Mangersta Croft

Explore the great outdoors - on foot, by bike, by boat.

Landscape and Wildlife:

The Landscape in the Uig area of the Isle of Lewis offers a microcosm of every kind of environment that the Outer Hebrides/ Western Isles are famed for:

Headlands with high cliffs, sea stacks and sea arches, populated by sea-bird colonies. The cliff-tops are a unique environment of serpentine heath, jewelled by colourful flowers like Spring Squill, Moss Campion, Scot's Primrose and Sea Pink in Spring and Summer and rings of Funghi in the Autumn.

Over 17 shell sand beaches, with crystal clear water, ranging from tiny hidden coves to the vast expanse of sands around Uig Bay.

Machair, one of the rarest habitats in Europe, fringes the beaches. Here a combination of nature and human cultivation has produced grassland rich in a wide variety of wild flowers. Orchids, hare-bells, lady's bedstraw, wild carrot, thyme, bird's foot trefoil are a just a few of the species that you can often find within 1 square metre of machair soil.

Sea lochs cut deep inland and off-shore islands are scattered all around the coast. Colonies of seals and basking sharks are frequently spotted in these waters. Dolphins and whales also pass by the coast from time to time. There are puffin and gannet colonies on the Flannan Isles which lie 20 miles off-shore.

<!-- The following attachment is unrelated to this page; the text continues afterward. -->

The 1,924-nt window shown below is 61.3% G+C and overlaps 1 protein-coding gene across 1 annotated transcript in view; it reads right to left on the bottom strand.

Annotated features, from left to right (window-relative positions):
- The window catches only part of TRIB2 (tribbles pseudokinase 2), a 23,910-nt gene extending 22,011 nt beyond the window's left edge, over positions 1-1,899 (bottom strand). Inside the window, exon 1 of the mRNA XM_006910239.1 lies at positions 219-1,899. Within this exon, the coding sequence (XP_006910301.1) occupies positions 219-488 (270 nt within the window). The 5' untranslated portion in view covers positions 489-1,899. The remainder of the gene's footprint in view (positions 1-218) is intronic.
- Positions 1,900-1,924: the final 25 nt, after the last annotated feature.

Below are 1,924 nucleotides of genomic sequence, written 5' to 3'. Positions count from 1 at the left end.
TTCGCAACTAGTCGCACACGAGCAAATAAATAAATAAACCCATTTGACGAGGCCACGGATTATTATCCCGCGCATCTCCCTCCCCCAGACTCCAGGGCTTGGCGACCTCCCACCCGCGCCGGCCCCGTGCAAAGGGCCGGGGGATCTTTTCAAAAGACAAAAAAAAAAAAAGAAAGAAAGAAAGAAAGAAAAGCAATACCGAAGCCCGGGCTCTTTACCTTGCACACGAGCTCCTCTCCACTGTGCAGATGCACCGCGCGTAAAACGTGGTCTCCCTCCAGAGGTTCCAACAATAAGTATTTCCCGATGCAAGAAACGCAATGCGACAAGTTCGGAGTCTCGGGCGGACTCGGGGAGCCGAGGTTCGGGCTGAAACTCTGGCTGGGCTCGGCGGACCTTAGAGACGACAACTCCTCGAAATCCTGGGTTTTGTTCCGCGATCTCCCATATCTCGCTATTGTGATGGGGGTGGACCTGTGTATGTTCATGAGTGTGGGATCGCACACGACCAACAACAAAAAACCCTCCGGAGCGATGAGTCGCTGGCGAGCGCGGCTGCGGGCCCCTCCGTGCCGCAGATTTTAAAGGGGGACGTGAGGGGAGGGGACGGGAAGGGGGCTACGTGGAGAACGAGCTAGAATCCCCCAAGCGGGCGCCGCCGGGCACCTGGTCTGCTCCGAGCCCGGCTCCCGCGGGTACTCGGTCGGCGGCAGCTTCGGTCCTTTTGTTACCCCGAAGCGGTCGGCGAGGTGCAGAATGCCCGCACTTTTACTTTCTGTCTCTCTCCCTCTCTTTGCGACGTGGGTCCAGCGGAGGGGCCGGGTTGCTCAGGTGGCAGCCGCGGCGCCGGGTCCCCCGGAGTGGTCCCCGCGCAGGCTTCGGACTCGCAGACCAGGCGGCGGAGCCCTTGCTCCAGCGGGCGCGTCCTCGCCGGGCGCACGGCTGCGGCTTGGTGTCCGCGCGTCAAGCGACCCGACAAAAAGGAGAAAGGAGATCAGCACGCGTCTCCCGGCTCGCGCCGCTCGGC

Vast tracts of moorland pocketed with freshwater lochs, many are full of brown trout, the smaller lochans are often covered with white Water-lillies, and Bog-bean.

The highest hills on the Isle of Lewis. Mangersta is located at the foot of Mealaisbhal, summit height 574m. Burns, waterfalls and rivers wind there way from the hills to the sea.

The variety of landscapes in one small area makes Uig an ideal location for wild-life watching. Otters, red deer, gannets, fulmars, a snowy owl, golden eagles, buzzards, ravens, red-throated divers, golden plovers, lapwing, herons, oyster-catchers, sky-larks, moss carder bees, and the common blue butterfly are amongst the many species that you are quite likely to see on a holiday.

With very little human development, history remains etched into the land. There are archaeological sites all around, burial cairns, promontory enclosures, ancient field systems, the walls of villages and black-houses abandoned during the Highland Clearances and the tumbled stones of Norse mills wait to be discovered on a coastal walk.